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dougeeebear
I have a laptop with wi-fi access to my wireless router. I gave it a computer name of "Doug" so I would know if any one else gains access to my wireless system.

My SL-5500 also has a wi-fi card installed, but the only thing I can get to show up on my router is "unknown" when I access it from my Zaurus.

I have tried everything I can think of to change the computer name of my zaurus, but all I get is "unknown".

I would really like to name my zaurus so I have a good handle on access to my router.

Any help on this would be greatly appreciated.

Thanks, Doug
CoreDump
OZ 3.2 and earlier didn't send the hostname while asking for an IP via DHCP.

Does

killall udhcpc ; udhcpc -i wlan0 -h openzaurus

work for you?
dougeeebear
No, that did not work. I tried it and rec'd the following message:

killall: udhcpc: no process killed
bash: udhcpc: command not found

I don't have openzaurus, I am running sharp standard rom 3.13 on SL-5500

Sorry, I should have specified what I am running.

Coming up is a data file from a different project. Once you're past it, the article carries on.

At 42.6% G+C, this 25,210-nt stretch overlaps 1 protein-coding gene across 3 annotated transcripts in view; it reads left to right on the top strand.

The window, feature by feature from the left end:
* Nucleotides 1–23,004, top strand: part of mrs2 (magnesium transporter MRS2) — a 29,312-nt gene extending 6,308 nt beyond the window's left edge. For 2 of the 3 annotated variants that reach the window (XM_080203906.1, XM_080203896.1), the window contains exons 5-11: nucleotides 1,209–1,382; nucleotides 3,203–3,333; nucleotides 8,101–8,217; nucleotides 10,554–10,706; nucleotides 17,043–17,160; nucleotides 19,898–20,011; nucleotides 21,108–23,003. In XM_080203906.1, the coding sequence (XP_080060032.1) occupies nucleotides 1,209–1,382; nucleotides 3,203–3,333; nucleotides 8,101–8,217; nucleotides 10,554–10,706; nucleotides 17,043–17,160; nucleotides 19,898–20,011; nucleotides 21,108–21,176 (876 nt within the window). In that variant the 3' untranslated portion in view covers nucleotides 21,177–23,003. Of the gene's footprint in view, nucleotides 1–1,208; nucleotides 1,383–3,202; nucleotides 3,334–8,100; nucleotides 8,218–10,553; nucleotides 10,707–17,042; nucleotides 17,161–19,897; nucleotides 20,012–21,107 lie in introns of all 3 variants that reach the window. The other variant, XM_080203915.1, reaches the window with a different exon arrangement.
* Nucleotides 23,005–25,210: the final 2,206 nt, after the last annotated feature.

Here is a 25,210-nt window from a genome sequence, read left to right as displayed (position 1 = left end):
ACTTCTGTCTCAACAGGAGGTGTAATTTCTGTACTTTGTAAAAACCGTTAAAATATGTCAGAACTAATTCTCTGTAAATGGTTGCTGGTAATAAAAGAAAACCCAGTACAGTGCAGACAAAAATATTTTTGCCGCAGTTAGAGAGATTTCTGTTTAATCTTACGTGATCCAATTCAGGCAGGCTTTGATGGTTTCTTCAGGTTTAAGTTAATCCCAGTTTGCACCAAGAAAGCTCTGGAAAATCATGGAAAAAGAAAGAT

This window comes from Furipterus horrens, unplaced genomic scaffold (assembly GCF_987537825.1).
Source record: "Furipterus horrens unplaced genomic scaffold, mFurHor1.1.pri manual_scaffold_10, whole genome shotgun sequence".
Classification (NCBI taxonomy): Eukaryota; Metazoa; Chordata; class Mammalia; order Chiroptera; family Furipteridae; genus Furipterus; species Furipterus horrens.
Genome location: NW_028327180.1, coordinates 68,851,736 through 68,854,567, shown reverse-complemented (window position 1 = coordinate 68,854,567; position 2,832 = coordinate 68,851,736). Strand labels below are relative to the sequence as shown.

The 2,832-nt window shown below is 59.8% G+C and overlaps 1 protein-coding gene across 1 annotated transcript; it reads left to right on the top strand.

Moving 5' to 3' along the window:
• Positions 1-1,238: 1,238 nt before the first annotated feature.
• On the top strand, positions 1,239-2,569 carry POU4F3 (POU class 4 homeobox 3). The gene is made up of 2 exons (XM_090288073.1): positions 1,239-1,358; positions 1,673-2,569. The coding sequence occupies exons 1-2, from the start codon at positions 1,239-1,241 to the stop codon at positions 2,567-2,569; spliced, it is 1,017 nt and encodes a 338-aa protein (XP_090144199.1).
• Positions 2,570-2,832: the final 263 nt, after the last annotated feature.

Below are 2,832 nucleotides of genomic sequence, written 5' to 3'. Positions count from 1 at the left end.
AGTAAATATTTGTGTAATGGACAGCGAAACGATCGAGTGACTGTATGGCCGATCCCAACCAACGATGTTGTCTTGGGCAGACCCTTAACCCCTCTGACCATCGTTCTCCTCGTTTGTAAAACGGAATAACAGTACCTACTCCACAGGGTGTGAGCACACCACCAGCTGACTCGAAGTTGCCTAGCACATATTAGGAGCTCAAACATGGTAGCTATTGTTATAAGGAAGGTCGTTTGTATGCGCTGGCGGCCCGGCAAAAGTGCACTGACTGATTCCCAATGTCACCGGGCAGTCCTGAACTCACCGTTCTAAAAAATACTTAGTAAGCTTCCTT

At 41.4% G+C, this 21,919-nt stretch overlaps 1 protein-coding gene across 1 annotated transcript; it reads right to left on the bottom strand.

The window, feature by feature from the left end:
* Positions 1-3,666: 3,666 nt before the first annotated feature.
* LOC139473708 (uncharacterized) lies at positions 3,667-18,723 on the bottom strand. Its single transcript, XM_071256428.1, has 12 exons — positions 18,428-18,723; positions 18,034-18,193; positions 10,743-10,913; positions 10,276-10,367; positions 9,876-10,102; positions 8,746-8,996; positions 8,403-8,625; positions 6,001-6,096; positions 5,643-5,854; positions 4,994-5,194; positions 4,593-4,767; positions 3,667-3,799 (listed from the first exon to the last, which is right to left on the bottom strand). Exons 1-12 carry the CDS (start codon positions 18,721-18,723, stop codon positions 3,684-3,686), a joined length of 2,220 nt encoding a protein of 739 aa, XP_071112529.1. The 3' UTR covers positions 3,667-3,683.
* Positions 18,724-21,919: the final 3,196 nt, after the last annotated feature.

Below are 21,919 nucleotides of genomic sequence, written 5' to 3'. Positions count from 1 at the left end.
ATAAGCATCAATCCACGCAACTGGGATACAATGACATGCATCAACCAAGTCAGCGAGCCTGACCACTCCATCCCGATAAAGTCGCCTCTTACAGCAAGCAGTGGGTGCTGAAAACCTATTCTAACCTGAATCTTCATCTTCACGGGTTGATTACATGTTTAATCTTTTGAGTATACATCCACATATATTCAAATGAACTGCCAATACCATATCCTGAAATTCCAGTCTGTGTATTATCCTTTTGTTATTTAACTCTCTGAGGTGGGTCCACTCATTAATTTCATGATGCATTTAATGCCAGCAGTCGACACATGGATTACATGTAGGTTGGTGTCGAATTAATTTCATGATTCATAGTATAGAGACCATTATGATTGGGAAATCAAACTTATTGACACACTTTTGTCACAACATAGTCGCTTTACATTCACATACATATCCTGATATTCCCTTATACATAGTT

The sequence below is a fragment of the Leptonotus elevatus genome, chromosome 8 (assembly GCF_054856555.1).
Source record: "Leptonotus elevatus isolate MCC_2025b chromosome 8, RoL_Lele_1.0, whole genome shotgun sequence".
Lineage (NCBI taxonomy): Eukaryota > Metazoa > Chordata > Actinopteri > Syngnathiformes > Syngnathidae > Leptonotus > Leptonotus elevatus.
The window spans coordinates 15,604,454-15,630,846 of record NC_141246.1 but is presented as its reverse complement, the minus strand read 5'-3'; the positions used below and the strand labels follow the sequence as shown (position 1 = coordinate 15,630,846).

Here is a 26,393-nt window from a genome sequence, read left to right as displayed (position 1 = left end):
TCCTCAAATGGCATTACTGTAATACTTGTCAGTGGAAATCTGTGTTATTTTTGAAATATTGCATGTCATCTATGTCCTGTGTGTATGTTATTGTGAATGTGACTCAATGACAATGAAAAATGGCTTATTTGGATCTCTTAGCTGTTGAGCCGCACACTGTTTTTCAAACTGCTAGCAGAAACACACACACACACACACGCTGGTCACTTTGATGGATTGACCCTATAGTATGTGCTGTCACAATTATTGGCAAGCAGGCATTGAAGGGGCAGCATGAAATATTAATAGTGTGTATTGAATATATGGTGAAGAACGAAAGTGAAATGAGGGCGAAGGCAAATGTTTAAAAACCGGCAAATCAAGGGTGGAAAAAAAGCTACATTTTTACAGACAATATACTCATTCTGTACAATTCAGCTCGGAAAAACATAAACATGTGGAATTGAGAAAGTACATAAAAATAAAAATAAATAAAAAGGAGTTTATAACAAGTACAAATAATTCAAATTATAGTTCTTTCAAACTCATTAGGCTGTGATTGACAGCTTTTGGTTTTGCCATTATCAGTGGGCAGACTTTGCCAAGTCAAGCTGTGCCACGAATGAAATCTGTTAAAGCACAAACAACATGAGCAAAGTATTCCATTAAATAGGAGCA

Thanks, Doug
doseas
QUOTE(dougeeebear @ Aug 11 2004, 06:08 AM)
I have a laptop with wi-fi access to my wireless router. I gave it a computer name of "Doug" so I would know if any one else gains access to my wireless system.

My SL-5500 also has a wi-fi card installed, but the only thing I can get to show up on my router is "unknown" when I access it from my Zaurus.

I have tried everything I can think of to change the computer name of my zaurus, but all I get is "unknown".

I would really like to name my zaurus so I have a good handle on access to my router.

I'm not sure if this will resolve the issue on your router or not. However, if you want the name of your Zaurus to show up on your PC, you need to add it to the hosts file, which is in C:\WINNT\system32\drivers\etc\hosts on Windows. For example, the line in my hosts file looks like:
192.168.129.201 zaurus

To give a name to the Zaurus, you use the "hostname" command like this:
/bin/hostname zaurus

However, that association doesn't survive reboots. To make the hostname assignment permanent, I added the above line to my /etc/rc.d/rc.local file, so it gets executed shortly after booting.

Aside: the best way to prevent other people from getting access to your router is to turn on MAC address control. That way, only WiFi cards that you specify can associate with your router.
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